20 December 2019

New tenancy law concern may mean more disputes end up in ACAT

| Karyn Starmer
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Tenancy law changes could increase the number of people seeking clarification through ACAT. Photo: File.

Recent changes to Canberra’s tenancy laws, designed to help renters make their house a home, have been described as good news for renters, but there are concerns among those in the property industry that the new laws may bring uncertainty into Canberra’s already tight rental market.

The ACT Government’s long-awaited changes provide greater protections for renters by introducing rent increase thresholds, capping penalties for breaking leases and shifting the onus for pet ownership and modification approvals to benefit the tenant. The changes apply to leases signed from 1 November 2019.

BAL Lawyers Director of Commercial and Real Estate Benjamin Grady says that while the changes are largely a move in the right direction, there are concerns around the application and dispute processes set out in the legislation.

“The legislation gives the tenant broad rights concerning the use of the premises but there is an overly restrictive framework for any dispute that might arise,” Grady said.

“Had the legislation been more prescriptive as to the grounds for approval or of any conditions of approval say, for instance, the conditions on which a tenant can keep a dog, both parties would have been afforded greater certainty as to the extent of their rights. Where there is uncertainty, the more likely the chance of a dispute arising and the parties ending up before the ACT Civil and Administrative Tribunal (ACAT).”

Modifications are a particularly grey area and Grady foresees problems for both landlords and tenants.

“The legislation says modifications are permitted in rental properties but it is not clear what is reasonable for a tenant to request or the conditions that can be imposed by a landlord. A prescribed list of terms and conditions would have given greater certainty for tenants, landlords and agents.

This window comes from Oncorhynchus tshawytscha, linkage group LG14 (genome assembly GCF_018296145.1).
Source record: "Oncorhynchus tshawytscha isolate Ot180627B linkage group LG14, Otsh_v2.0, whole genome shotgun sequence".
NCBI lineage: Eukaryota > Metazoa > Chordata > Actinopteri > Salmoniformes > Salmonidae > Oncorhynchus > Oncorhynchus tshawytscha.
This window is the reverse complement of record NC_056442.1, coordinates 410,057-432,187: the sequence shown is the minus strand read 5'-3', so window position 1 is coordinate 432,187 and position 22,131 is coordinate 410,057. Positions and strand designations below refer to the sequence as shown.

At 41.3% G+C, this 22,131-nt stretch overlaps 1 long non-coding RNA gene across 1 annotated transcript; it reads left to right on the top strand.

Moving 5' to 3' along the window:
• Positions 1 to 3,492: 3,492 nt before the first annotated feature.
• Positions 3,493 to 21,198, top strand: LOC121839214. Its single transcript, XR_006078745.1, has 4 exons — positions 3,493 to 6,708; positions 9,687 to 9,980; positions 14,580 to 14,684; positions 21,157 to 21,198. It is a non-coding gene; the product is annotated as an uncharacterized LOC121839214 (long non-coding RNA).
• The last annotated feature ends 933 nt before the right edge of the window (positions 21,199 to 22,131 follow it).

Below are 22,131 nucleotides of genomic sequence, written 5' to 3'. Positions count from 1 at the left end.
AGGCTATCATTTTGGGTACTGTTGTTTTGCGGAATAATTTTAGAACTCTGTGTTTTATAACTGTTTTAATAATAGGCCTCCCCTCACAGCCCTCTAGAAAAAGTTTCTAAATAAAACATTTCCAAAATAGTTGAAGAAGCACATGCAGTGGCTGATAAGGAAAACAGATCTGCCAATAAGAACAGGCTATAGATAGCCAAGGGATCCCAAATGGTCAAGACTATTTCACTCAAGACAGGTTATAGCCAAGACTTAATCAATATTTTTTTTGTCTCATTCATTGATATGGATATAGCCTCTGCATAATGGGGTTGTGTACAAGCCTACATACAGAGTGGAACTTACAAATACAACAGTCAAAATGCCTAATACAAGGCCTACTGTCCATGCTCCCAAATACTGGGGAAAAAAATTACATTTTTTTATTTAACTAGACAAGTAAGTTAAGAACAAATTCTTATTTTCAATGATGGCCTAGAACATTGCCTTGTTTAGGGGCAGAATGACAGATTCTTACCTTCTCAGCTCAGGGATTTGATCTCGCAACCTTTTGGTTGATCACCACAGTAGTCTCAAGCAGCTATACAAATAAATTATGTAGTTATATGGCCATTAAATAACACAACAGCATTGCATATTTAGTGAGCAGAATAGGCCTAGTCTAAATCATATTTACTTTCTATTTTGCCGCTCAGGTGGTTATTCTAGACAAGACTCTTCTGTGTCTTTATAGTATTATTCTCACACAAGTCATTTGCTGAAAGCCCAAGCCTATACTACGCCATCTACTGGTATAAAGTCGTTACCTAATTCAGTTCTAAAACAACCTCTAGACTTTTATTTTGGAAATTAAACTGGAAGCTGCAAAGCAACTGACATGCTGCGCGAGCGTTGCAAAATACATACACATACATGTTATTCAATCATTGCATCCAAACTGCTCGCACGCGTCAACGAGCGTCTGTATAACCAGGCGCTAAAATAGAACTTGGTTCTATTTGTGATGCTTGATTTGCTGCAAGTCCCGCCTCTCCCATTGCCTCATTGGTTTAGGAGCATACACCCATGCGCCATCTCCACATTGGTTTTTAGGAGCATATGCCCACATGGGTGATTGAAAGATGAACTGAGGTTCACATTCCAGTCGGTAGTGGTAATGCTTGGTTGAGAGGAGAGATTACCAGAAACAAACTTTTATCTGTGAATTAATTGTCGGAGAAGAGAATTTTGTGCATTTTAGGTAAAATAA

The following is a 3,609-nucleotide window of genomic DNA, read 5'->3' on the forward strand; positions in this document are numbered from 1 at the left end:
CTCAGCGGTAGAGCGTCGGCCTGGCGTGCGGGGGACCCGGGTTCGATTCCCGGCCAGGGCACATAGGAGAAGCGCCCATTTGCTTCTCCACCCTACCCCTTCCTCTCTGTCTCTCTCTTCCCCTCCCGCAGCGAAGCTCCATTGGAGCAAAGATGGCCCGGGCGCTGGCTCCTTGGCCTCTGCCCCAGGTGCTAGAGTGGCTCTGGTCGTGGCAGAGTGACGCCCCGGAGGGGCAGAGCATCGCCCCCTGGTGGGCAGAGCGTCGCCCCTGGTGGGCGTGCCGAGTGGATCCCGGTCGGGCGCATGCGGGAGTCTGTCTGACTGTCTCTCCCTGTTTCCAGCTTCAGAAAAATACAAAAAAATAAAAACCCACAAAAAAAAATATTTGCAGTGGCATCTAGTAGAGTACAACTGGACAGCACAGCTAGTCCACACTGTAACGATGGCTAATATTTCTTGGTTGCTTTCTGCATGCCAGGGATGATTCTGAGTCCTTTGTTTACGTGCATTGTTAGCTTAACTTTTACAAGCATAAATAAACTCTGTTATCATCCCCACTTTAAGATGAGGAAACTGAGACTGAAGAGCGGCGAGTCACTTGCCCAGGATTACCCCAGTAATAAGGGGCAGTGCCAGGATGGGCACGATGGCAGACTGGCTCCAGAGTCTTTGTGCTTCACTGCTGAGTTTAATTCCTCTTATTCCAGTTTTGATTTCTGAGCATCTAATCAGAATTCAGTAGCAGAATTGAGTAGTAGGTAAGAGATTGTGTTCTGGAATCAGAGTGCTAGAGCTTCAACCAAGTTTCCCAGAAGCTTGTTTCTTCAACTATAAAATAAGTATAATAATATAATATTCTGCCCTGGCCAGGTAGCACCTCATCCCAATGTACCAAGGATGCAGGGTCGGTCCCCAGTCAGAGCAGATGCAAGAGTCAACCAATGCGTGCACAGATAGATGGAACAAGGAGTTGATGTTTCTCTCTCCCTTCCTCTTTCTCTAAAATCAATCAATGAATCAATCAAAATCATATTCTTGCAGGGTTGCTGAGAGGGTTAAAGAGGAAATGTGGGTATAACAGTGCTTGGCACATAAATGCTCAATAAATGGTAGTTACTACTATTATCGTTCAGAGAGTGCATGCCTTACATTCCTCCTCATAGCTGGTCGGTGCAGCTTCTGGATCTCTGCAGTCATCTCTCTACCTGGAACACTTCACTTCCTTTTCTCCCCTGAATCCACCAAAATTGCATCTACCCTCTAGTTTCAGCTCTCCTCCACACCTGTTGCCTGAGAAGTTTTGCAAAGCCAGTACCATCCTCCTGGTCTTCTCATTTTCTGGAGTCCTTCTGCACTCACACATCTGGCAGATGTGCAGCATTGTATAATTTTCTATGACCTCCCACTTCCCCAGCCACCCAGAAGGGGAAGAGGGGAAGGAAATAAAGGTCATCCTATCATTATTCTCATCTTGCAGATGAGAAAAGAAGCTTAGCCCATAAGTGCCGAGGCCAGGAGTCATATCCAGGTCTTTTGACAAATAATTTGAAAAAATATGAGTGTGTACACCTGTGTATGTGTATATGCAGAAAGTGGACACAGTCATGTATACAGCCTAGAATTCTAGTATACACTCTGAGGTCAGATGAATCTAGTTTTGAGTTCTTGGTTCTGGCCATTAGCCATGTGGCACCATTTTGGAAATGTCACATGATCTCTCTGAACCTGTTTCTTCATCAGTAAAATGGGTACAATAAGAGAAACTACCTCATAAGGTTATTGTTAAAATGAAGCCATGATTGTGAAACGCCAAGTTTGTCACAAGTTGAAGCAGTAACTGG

“Without prescribed terms, it is really left up to the ACAT to set that precedent as to what is or is not reasonable,” Grady said, noting that applicants would have to pay their own costs to make an application and have a matter heard.

Under the new legislation, rent increases are limited to CPI plus 10 per cent and Grady is concerned about the consequences of limiting rent increases. Canberra’s low vacancy rates mean that many people are struggling to find somewhere affordable to rent.

As landlords face increasing costs, Grady says that limiting rental increases may eventually exacerbate problems for renters and may lead to landlords setting higher rents at the start of the tenancy.

“If the rent does not cover the landholding and management costs, such as land tax, rates and strata fees, but the increase needed to cover these costs is above the new thresholds, landlords are likely to apply to the ACAT for permission to apply for a larger rent increase or increase the starting rent to cover the rises in costs. The added restrictions might also lead landlords to reconsider their investment in residential property altogether,” Grady said.

“With the second round of changes just coming into place, we will have to wait and see how the market reacts. Hopefully our concerns do not eventuate but it is something that the ACT Government should monitor closely to ensure the protections, brought in for the benefit of the tenants, don’t backfire and jeopardise the availability of rental properties in the market.”

If you have a question about the ACT’s new tenancy laws, Benjamin Grady and the Commercial and Real Estate team at BAL Lawyers.

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